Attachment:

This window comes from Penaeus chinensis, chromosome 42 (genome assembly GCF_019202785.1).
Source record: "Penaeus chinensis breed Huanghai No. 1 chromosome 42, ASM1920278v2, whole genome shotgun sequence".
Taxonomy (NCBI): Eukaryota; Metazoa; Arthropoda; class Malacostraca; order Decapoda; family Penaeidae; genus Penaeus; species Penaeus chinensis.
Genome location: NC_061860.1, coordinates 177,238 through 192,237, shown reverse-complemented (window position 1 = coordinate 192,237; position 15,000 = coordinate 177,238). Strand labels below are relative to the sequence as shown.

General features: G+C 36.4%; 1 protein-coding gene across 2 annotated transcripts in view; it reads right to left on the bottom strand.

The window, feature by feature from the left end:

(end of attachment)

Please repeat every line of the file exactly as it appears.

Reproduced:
This window comes from Penaeus chinensis, chromosome 42 (genome assembly GCF_019202785.1).
Source record: "Penaeus chinensis breed Huanghai No. 1 chromosome 42, ASM1920278v2, whole genome shotgun sequence".
Taxonomy (NCBI): Eukaryota; Metazoa; Arthropoda; class Malacostraca; order Decapoda; family Penaeidae; genus Penaeus; species Penaeus chinensis.
Genome location: NC_061860.1, coordinates 177,238 through 192,237, shown reverse-complemented (window position 1 = coordinate 192,237; position 15,000 = coordinate 177,238). Strand labels below are relative to the sequence as shown.

General features: G+C 36.4%; 1 protein-coding gene across 2 annotated transcripts in view; it reads right to left on the bottom strand.

The window, feature by feature from the left end: